Putin Says LGBT’s Welcome At Sochi Olympics
Despite recent concern of Russia’s anti-LGBT laws, President Vladimir Putin made an announcement Monday saying the 2014 Winter Olympics being held in Sochi will be welcoming to gay athletes and guests.
At the end of June, Putin signed bill into law which bans the promotion of “non-traditional sexual relations” toward minors making LGBT athletes and spectators question what kind of response they would get during the Olympics.
“On my own and on your behalf, I have assured Mr. President (Bach) that we will do our best, and our athletes and fans will do their best too, so that both participants and guests feel themselves comfortable at Sochi Olympics regardless of their ethnicity, race or sexual orientation,” Putin said according to a report by AP. “I would like to underline that.”
President of the International Olympic Committee (IOC), Thomas Bach, was among those who attended a meeting with Russia’s Winter Sports Federations on Monday where he received “assurances from the Russian government that it will respect the Olympic Charter, which prohibits discrimination of any kind at the games,” the AP reported.
The IOC was also under scrutiny by those who say Russia isn’t upholding the Olympic Charter and the IOC hasn’t pressured them enough on their “gay propaganda” law which has been seen as discriminating.
Principle 6 of the Olympic Charter states, “Any form of discrimination with regard to a country or a person on grounds of race, religion, politics, gender or otherwise is incompatible with belonging to the Olympic Movement.”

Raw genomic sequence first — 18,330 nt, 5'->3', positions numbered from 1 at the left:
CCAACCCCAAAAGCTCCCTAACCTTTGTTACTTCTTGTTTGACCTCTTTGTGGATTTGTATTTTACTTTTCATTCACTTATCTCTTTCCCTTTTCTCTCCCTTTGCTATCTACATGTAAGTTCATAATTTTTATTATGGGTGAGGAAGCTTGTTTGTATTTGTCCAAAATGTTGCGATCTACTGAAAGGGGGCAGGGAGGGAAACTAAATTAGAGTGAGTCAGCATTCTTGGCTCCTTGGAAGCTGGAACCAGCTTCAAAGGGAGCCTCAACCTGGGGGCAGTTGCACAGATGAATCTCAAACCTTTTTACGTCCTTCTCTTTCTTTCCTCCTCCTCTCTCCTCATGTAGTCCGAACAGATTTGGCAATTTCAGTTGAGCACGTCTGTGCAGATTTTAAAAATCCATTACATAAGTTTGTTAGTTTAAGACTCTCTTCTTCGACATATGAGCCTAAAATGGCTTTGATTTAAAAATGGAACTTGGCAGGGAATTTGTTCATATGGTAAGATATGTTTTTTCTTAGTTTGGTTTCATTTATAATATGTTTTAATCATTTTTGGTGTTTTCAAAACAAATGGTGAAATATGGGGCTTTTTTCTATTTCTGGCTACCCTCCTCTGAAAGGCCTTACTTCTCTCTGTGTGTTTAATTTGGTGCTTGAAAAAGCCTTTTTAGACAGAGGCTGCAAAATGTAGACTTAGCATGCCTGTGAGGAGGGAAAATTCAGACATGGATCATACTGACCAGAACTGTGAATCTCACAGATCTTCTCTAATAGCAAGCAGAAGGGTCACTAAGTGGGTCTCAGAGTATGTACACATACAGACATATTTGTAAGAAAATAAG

Athlete Ally is a no-profit group that is “focused on ending homophobia and transphobia in sports by educating allies in the athletic community and empowering them to take a stand.”
Athlete Ally is one of many groups asking the IOC to defend the principles stated in their own charter and take action against Russia’s discriminatory legislation.
Some Olympic teams like Germany have already received some attention for speculations on their brightly colored uniforms which some have concluded were a protest against Russia’s controversial law.
Germany’s rainbow Sochi uniforms
“With protests at Russia’s 2014 Olympic Games declared illegal and met with threats of legal consequences, many have called for alternative forms of protest at the 2014 Sochi Olympic Games in an effort to counter and bring awareness to the country’s institutionalized homophobia,” a report by Huffington Post said. “These have ranged in extremity and impact from same-sex hand holding, to wearing rainbow nails, to boycotting the Olympics entirely.”
In a one-on-one meeting on Monday, Bach told Putin he was impressed with the amount of work he is being shown by Russia for the preparation of the games which begin Feb. 7.
A new video has come out by some Russian Youtubers which really helps illustrate the point.July 13, 2015
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